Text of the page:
We’ve been doing something similar with the people in Jamaica. We’ve found some of the poorest people in a very poor country, and we’re sharing some of our abundance so that “…the ones who have little, do not have too little.” I would remind you that we are still short of our goals for Jamaica, so if you can help, we will appreciate your “healing energy.”
There was a movie that came out a few years ago called “Pay It Forward.” A 12-year old boy was given an assignment in school to make the world a better place. So he decided that he would do something good for three people, and then tell each of them that they had to do something good for three other people. So they wouldn’t pay the favour back, they would pay it forward. Toward the end of the movie, the young boy was disappointed because he thought he hadn’t accomplished anything. Then we saw how many people’s lives had actually been touched by these three acts of kindness that became nine, and then 27, and so on.
Wouldn’t that be an appropriate response to today’s Gospel? Do you think you could do that? Do you think you could find three people, do an act of kindness for each of them – and then encourage them to do acts of kindness for three other people? I’d like you to try. And I’d like you to tell me about it. My e-mail address is in the Bulletin, or you can write me a note and put it in the collection basket. Tell me about the kindness you’ve shown to someone else, and tell me especially about the kindness that person did for the next person (or three people). Please let me know.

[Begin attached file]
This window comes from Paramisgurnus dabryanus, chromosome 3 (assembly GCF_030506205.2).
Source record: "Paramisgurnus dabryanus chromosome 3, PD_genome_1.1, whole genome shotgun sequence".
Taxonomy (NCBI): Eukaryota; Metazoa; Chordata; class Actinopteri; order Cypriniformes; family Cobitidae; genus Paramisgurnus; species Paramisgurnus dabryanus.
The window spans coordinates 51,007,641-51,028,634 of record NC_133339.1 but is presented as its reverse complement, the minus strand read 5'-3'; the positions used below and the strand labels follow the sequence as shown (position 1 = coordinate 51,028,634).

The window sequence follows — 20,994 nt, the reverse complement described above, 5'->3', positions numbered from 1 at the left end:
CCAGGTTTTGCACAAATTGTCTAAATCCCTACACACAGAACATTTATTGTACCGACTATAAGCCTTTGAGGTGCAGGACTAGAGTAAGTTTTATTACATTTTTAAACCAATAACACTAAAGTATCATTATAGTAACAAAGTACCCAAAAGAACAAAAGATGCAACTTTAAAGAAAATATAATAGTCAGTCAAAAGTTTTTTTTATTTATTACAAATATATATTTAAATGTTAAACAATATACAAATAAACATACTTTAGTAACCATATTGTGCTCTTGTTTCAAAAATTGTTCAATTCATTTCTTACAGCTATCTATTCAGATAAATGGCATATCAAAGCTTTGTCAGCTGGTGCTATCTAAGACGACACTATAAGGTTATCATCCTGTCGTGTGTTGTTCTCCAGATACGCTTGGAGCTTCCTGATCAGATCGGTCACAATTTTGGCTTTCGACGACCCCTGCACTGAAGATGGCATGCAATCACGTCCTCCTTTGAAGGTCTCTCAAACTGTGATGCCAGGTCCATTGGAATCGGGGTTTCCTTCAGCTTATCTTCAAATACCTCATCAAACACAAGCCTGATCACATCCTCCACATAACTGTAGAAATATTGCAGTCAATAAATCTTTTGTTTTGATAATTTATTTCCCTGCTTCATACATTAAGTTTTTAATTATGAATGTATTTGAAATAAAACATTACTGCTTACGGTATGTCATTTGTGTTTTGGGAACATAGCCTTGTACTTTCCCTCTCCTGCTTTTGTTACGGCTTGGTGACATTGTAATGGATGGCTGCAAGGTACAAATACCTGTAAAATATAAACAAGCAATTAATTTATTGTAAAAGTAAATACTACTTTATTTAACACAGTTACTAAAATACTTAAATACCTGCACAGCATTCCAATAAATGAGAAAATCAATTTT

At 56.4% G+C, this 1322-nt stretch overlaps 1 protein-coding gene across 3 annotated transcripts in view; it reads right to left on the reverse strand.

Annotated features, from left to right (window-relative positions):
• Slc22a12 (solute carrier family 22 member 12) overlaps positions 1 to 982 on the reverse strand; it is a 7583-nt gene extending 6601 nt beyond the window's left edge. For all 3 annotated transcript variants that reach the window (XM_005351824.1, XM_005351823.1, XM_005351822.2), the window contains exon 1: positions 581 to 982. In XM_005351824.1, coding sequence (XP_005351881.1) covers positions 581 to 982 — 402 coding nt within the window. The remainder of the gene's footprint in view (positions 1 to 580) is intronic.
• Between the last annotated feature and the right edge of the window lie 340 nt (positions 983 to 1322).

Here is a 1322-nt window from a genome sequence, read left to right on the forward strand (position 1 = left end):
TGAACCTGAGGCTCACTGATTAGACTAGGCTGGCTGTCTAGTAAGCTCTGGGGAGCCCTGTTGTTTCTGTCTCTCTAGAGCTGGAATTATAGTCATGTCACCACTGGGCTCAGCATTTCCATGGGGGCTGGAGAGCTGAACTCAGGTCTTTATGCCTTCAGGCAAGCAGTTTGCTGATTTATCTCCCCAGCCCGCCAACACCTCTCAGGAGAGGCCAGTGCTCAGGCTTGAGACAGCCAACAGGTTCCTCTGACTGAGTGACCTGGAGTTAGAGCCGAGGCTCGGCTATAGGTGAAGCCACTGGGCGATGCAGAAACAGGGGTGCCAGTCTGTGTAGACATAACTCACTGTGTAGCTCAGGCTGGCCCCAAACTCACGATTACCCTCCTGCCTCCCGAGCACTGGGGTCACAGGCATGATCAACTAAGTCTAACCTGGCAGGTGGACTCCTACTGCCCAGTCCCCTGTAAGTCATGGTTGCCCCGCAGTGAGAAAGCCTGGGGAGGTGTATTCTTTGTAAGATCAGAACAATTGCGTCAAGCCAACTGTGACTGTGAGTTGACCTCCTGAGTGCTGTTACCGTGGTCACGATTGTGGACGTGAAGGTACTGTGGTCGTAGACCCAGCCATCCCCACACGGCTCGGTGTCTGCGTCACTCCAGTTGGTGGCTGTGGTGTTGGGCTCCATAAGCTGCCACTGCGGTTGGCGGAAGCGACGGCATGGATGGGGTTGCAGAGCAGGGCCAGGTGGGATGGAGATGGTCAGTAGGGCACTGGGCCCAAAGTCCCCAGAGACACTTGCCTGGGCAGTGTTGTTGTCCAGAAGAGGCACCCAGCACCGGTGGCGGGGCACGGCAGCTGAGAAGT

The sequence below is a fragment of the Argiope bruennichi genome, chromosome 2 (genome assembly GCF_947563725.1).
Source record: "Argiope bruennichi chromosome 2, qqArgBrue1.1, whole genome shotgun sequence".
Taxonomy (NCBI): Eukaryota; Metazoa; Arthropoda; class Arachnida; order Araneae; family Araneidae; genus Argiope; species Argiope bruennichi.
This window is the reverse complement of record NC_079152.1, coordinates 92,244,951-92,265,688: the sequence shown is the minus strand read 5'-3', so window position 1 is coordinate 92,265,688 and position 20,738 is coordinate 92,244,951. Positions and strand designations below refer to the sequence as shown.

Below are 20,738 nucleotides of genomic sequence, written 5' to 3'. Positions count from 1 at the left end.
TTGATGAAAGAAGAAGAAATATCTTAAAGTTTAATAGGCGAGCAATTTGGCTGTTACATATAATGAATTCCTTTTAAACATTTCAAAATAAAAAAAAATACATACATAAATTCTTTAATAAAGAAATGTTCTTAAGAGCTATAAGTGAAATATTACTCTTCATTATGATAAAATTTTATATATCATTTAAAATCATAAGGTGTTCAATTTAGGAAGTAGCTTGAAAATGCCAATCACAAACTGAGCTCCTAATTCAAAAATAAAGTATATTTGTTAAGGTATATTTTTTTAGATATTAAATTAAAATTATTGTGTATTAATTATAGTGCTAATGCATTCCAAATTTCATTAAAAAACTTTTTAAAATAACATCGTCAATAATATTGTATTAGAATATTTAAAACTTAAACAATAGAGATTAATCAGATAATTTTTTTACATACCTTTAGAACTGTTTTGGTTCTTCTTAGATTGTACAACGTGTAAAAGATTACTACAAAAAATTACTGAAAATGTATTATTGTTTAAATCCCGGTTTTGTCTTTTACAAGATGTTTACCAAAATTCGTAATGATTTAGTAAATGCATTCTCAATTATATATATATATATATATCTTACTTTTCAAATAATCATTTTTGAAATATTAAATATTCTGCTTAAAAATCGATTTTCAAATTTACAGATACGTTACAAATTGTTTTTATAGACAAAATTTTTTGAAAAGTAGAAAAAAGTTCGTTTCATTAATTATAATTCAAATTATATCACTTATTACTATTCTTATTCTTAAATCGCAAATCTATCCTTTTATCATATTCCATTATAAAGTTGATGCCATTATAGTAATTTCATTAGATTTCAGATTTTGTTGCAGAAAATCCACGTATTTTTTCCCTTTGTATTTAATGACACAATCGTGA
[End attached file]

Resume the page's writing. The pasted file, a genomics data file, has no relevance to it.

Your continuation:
James Taylor is a folk singer from my era. His life had more ups and downs than the roller coaster at the West Edmonton Mall. But despite all the turmoil in his life, he wrote one of the most beautiful and inspiring songs I’ve ever heard. It speaks to the unlimited love that Jesus showed in today’s Gospel – and the love that I’m asking you to show to three people. The song is called “Shower the People.” If you’re looking for a theme song for your life, I would recommend that you have a listen. You can find it on U-Tube. The song says: “Shower the people you love with love. Show them the way that you feel. Things are going to be much better if you only will.” If we listen to the words of Jesus, we know that “the people we love” should include everyone. So when James Taylor says “Shower the people you love with love,” he’s saying “love everyone.” And he’s telling us to show everyone that love – to literally shower that love on everyone.
In response to today’s Gospel, I’ve asked you to consider doing acts of kindness for three people. And because some of you probably have memories as bad as mine, I’ve made a handout. It’s in the Bulletin. I want you to take that sheet home with you and put in on the fridge, or wherever you put reminders, so that each time you look at it you remember the great love that Jesus showed the woman in the Gospel today, the love that he could feel leaving his body. And when you see it, I want you to remember that Jesus is asking you to share that same love with the people who come into your life – to let that love flow out from you and touch others – to shower those people with love!